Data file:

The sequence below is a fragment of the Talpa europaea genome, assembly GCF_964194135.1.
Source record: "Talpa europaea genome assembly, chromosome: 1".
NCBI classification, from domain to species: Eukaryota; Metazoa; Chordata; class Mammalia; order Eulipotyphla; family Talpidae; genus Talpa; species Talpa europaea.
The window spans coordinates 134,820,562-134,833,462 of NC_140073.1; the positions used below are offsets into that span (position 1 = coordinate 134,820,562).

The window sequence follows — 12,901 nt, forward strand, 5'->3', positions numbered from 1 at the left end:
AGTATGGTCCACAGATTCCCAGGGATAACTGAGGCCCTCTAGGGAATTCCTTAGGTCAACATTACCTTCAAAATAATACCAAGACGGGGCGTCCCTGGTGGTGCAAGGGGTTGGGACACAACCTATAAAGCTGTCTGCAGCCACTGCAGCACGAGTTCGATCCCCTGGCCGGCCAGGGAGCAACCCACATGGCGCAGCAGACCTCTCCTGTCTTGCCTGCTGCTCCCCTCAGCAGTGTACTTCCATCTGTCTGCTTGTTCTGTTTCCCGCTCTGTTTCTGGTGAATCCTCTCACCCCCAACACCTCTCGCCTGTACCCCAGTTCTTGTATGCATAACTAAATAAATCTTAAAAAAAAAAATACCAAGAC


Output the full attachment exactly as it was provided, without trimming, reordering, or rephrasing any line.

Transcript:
The sequence below is a fragment of the Talpa europaea genome, assembly GCF_964194135.1.
Source record: "Talpa europaea genome assembly, chromosome: 1".
NCBI classification, from domain to species: Eukaryota; Metazoa; Chordata; class Mammalia; order Eulipotyphla; family Talpidae; genus Talpa; species Talpa europaea.
The window spans coordinates 134,820,562-134,833,462 of NC_140073.1; the positions used below are offsets into that span (position 1 = coordinate 134,820,562).

The window sequence follows — 12,901 nt, forward strand, 5'->3', positions numbered from 1 at the left end:
AGTATGGTCCACAGATTCCCAGGGATAACTGAGGCCCTCTAGGGAATTCCTTAGGTCAACATTACCTTCAAAATAATACCAAGACGGGGCGTCCCTGGTGGTGCAAGGGGTTGGGACACAACCTATAAAGCTGTCTGCAGCCACTGCAGCACGAGTTCGATCCCCTGGCCGGCCAGGGAGCAACCCACATGGCGCAGCAGACCTCTCCTGTCTTGCCTGCTGCTCCCCTCAGCAGTGTACTTCCATCTGTCTGCTTGTTCTGTTTCCCGCTCTGTTTCTGGTGAATCCTCTCACCCCCAACACCTCTCGCCTGTACCCCAGTTCTTGTATGCATAACTAAATAAATCTTAAAAAAAAAAATACCAAGAC